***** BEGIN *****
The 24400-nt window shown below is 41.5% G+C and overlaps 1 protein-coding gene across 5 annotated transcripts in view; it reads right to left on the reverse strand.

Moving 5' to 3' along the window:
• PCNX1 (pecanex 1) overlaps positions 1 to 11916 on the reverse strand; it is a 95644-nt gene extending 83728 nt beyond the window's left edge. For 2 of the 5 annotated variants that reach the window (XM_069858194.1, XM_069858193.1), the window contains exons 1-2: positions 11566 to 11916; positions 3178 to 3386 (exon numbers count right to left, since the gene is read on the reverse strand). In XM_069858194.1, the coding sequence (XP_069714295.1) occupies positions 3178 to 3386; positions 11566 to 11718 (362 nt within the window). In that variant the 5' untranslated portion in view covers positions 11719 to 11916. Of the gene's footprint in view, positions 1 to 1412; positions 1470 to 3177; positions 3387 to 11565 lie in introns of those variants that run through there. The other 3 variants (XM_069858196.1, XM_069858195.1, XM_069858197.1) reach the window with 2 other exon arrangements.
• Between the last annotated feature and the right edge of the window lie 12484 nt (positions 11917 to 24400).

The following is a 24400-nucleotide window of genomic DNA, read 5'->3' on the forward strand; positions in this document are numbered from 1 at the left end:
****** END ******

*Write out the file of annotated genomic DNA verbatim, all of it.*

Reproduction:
The 24400-nt window shown below is 41.5% G+C and overlaps 1 protein-coding gene across 5 annotated transcripts in view; it reads right to left on the reverse strand.

Moving 5' to 3' along the window:
• PCNX1 (pecanex 1) overlaps positions 1 to 11916 on the reverse strand; it is a 95644-nt gene extending 83728 nt beyond the window's left edge. For 2 of the 5 annotated variants that reach the window (XM_069858194.1, XM_069858193.1), the window contains exons 1-2: positions 11566 to 11916; positions 3178 to 3386 (exon numbers count right to left, since the gene is read on the reverse strand). In XM_069858194.1, the coding sequence (XP_069714295.1) occupies positions 3178 to 3386; positions 11566 to 11718 (362 nt within the window). In that variant the 5' untranslated portion in view covers positions 11719 to 11916. Of the gene's footprint in view, positions 1 to 1412; positions 1470 to 3177; positions 3387 to 11565 lie in introns of those variants that run through there. The other 3 variants (XM_069858196.1, XM_069858195.1, XM_069858197.1) reach the window with 2 other exon arrangements.
• Between the last annotated feature and the right edge of the window lie 12484 nt (positions 11917 to 24400).

The following is a 24400-nucleotide window of genomic DNA, read 5'->3' on the forward strand; positions in this document are numbered from 1 at the left end: